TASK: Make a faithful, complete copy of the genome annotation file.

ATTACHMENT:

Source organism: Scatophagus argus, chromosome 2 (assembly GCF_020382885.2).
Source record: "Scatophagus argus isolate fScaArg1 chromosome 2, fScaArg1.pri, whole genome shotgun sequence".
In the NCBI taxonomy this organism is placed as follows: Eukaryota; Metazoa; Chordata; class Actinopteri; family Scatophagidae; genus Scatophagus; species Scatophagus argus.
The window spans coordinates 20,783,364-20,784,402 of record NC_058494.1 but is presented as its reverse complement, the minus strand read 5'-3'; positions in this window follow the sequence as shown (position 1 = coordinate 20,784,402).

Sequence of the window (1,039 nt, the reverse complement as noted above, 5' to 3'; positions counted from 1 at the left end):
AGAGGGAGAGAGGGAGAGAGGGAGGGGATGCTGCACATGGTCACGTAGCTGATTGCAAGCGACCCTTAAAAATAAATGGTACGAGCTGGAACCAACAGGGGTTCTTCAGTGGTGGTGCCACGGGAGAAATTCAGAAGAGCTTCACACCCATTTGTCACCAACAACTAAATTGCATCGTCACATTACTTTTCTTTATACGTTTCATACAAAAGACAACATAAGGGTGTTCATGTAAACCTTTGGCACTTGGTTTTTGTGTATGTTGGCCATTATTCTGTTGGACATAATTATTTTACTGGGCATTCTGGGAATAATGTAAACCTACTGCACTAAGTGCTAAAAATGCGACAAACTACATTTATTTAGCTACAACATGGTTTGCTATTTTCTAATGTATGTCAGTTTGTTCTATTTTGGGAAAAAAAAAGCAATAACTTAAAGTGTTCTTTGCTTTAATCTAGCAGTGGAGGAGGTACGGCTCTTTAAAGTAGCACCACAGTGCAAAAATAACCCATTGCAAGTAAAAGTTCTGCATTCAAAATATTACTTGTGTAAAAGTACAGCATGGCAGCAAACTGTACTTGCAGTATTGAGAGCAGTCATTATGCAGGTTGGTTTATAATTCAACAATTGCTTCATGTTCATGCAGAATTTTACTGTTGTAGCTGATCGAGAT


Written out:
Source organism: Scatophagus argus, chromosome 2 (assembly GCF_020382885.2).
Source record: "Scatophagus argus isolate fScaArg1 chromosome 2, fScaArg1.pri, whole genome shotgun sequence".
In the NCBI taxonomy this organism is placed as follows: Eukaryota; Metazoa; Chordata; class Actinopteri; family Scatophagidae; genus Scatophagus; species Scatophagus argus.
The window spans coordinates 20,783,364-20,784,402 of record NC_058494.1 but is presented as its reverse complement, the minus strand read 5'-3'; positions in this window follow the sequence as shown (position 1 = coordinate 20,784,402).

Sequence of the window (1,039 nt, the reverse complement as noted above, 5' to 3'; positions counted from 1 at the left end):
AGAGGGAGAGAGGGAGAGAGGGAGGGGATGCTGCACATGGTCACGTAGCTGATTGCAAGCGACCCTTAAAAATAAATGGTACGAGCTGGAACCAACAGGGGTTCTTCAGTGGTGGTGCCACGGGAGAAATTCAGAAGAGCTTCACACCCATTTGTCACCAACAACTAAATTGCATCGTCACATTACTTTTCTTTATACGTTTCATACAAAAGACAACATAAGGGTGTTCATGTAAACCTTTGGCACTTGGTTTTTGTGTATGTTGGCCATTATTCTGTTGGACATAATTATTTTACTGGGCATTCTGGGAATAATGTAAACCTACTGCACTAAGTGCTAAAAATGCGACAAACTACATTTATTTAGCTACAACATGGTTTGCTATTTTCTAATGTATGTCAGTTTGTTCTATTTTGGGAAAAAAAAAGCAATAACTTAAAGTGTTCTTTGCTTTAATCTAGCAGTGGAGGAGGTACGGCTCTTTAAAGTAGCACCACAGTGCAAAAATAACCCATTGCAAGTAAAAGTTCTGCATTCAAAATATTACTTGTGTAAAAGTACAGCATGGCAGCAAACTGTACTTGCAGTATTGAGAGCAGTCATTATGCAGGTTGGTTTATAATTCAACAATTGCTTCATGTTCATGCAGAATTTTACTGTTGTAGCTGATCGAGAT